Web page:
Yoshimoto Kōzō’s（sometimes also used the name “Yoshimoto Mitsuzō”）
Photographs of the Russo–Japanese War
Yoshimoto Kōzō (November 16, 1863–June 11, 1907) was a naval officer during the Meiji period. In June 1878, he was selected at the age of 14 officially to enlist in the Imperial Japanese Navy as one of the first ten students to be trained for the naval musical band. From March 1879, he received instruction in German-style military music from foreign government adviser Franz Eckert (1852–1916). The navy had been trained in British-style military music ever since English army bandmaster John William Fenton (1831–1890) had started instructing samurai warriors from the Satsuma domain and until he left Japan in 1877. Thus, Yoshimoto belonged to the first generation that received exclusively German musical training from the very beginning. Besides his main instrument, the clarinet, he also learned to play the piano and studied subjects such as composition and arranging.
In 1880 (Meiji 13), Yoshimoto became a naval musician and then advanced to become a naval music teacher; finally, he became a naval bandmaster in 1894. At the Tokyo Music School in April 1896, Yoshimoto gave a guest performance of the second movement of Wolfgang Amadeus Mozart’s Clarinet Quintet K.581 with piano accompaniment by Kōda Nobu. On May 13, 1899, he was ordered to go abroad to study in Germany, and he arrived in Berlin on August 20. The following October he entered the Berlin Conservatory of Music, but was ordered to return to Japan only a year and a half later, in March 1902 (Meiji 35), and arrived in Japan in June. That same year, he became naval bandmaster, a position equivalent to the officer rank of junior lieutenant, and during the Russo–Japanese War he served on board the Izumo, the flagship of the Second Battle Fleet of the Imperial Japanese Navy (December 28, 1903–March 15, 1905).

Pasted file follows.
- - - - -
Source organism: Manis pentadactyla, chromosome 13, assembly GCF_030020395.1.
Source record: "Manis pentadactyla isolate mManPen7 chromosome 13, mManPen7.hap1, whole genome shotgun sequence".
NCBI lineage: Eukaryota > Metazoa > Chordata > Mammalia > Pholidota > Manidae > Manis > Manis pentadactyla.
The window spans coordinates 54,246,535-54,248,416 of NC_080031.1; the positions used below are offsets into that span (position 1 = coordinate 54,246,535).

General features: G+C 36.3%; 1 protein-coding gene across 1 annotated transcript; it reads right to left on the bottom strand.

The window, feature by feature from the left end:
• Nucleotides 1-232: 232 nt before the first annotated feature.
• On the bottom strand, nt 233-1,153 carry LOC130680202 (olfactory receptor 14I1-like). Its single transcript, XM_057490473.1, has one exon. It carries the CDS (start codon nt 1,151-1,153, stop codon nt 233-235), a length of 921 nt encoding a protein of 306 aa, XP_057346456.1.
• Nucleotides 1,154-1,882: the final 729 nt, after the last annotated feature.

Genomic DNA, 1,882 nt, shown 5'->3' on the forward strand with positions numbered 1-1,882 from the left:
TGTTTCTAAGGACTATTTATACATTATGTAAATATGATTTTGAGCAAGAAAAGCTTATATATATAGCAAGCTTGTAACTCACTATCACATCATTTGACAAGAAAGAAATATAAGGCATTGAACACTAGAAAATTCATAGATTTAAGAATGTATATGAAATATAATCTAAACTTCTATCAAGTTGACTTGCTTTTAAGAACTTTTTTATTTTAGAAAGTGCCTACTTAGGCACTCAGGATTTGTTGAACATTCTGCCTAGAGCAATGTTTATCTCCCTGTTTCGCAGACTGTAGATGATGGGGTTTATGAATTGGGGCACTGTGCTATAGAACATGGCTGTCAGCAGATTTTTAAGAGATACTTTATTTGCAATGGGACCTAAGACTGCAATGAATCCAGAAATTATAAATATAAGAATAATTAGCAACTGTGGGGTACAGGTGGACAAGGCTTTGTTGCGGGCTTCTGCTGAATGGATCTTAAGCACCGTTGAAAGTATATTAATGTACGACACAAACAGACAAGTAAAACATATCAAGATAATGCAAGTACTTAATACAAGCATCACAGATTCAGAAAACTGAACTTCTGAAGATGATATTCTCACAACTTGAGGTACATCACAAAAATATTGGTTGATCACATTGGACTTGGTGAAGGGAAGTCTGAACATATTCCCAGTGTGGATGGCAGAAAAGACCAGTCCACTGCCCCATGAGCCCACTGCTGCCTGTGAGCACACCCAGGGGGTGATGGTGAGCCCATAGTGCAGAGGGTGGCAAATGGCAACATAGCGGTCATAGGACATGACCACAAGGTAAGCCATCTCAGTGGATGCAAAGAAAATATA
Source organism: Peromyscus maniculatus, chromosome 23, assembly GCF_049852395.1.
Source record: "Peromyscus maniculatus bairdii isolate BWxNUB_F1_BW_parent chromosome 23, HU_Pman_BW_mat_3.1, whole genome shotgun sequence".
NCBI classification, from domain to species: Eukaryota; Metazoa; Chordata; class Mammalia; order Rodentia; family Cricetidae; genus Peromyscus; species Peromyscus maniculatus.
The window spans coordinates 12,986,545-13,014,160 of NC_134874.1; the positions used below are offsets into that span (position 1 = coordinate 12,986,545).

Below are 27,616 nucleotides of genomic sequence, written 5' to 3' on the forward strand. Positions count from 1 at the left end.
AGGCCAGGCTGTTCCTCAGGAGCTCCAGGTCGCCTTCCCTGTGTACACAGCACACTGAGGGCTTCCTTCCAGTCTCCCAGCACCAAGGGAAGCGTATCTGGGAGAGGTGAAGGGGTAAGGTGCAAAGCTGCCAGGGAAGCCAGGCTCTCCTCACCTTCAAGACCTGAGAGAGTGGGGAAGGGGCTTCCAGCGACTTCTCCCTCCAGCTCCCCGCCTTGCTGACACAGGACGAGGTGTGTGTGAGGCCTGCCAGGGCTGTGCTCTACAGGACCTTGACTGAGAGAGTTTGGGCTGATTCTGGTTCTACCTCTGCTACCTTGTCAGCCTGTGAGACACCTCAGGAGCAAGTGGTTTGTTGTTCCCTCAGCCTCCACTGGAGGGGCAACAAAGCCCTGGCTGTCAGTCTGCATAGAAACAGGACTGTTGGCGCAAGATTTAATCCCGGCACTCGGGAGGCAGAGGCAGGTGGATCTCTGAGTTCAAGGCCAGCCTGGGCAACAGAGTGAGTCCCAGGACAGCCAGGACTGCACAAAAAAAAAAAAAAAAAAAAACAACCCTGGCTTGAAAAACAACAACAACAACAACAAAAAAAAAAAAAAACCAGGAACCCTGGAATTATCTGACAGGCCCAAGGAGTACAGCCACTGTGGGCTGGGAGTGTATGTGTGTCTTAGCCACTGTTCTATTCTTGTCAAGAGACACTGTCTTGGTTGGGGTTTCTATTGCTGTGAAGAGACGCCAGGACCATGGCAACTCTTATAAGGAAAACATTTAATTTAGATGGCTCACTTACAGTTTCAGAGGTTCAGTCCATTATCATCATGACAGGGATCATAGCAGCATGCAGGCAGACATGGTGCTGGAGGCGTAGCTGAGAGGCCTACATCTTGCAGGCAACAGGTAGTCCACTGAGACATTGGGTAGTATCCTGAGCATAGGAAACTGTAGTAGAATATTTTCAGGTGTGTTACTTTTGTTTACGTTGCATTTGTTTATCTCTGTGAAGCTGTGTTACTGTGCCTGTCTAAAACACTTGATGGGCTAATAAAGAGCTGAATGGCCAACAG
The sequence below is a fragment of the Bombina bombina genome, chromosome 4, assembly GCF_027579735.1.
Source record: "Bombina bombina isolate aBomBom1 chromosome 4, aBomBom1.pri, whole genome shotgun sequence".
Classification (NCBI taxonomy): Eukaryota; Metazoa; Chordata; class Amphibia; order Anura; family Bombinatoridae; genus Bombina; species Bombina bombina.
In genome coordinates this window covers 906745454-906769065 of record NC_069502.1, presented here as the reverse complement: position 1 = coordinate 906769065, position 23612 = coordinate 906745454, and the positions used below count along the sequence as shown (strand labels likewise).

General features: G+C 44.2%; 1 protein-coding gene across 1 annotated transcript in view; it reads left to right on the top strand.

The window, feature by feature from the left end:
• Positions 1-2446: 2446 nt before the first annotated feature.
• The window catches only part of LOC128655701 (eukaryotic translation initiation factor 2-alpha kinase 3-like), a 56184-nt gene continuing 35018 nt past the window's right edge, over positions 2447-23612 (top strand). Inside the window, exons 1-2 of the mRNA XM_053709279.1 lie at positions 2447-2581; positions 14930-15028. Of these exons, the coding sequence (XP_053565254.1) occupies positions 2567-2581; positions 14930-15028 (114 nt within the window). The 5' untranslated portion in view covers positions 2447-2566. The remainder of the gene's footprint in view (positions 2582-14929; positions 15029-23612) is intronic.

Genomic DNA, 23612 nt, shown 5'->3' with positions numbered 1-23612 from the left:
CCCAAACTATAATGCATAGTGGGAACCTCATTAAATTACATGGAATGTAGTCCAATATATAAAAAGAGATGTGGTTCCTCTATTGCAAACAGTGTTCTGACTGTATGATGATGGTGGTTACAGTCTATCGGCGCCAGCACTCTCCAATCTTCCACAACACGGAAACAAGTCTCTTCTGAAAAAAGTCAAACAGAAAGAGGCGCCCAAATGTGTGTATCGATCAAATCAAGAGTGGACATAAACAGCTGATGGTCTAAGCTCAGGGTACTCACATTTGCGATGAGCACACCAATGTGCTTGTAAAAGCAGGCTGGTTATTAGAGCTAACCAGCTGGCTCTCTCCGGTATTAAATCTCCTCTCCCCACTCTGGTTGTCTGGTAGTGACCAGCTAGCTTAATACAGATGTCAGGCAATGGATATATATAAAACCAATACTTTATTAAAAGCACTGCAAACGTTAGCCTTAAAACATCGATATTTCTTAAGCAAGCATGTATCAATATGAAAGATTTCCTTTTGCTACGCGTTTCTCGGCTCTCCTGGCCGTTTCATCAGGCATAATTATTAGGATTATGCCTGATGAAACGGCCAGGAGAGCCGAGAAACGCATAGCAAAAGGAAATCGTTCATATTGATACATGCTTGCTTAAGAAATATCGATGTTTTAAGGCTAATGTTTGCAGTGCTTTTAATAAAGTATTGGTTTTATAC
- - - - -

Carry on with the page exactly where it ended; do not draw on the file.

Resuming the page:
These materials comprise an album of 46 photographs taken by Yoshimoto during his service in the war. Yoshimoto himself added explanations to the photographs with the first one dated March 6, 1904.
Upon returning from victory in August 1905, the navy and army military bands started to give joint performances at the Hibiya Concert Hall, and Yoshimoto conducted the Yokosuka Marine Band 11 times up to May 1907 but died at the age of 45 on until 11 of that year.
The photograph album was donated to the historical archive of the Tokyo University of the Arts in July 2011 by Kikuchi Takeatsu, a relative of Yoshimoto Kōzō. There still exists published sheet music of Yoshimoto compositions, such as “Commemorative March for the Great Naval Review in Tokyo Bay” and Kimi Ga Yo (Japanese national anthem) March; handwritten sheet music for the “Military Song of Defeating the Qing,” arranged for wind instruments and for the national anthems of various countries; and a diary Yoshimoto wrote in German from around the end of his study period in Berlin until just after he returned to Japan. This diary is scheduled to be made available to the public.
For information about Yoshimoto Kōzō, see Tsukahara Yasuko, Hirataka Noriko, “Naval Bandmaster Yoshimoto Kōzō’s Diary of His Studies Abroad in Berlin,” Bulletin of the Faculty of Music, Tokyo University of the Arts, No. 37 (March 2012) 43–60; Tsukahara Yasuko “The Japanese Naval Band during the Russo–Japanese War: From the 1904–5 Diary of Naval Bandmaster Yoshimoto Kōzō,” Bulletin of the Faculty of Music, Tokyo University of the Arts, No. 40 (March 2015) 71–89; Tanimura Seijirō, The Program for the Hibiya Park Music Hall: Military Band Records That Shine in Japanese Wind Music History (Tsukubanesha, 2010).
English Translation Consultant:Thomas Cressy
Contents developed by KAMURA,Tetsuro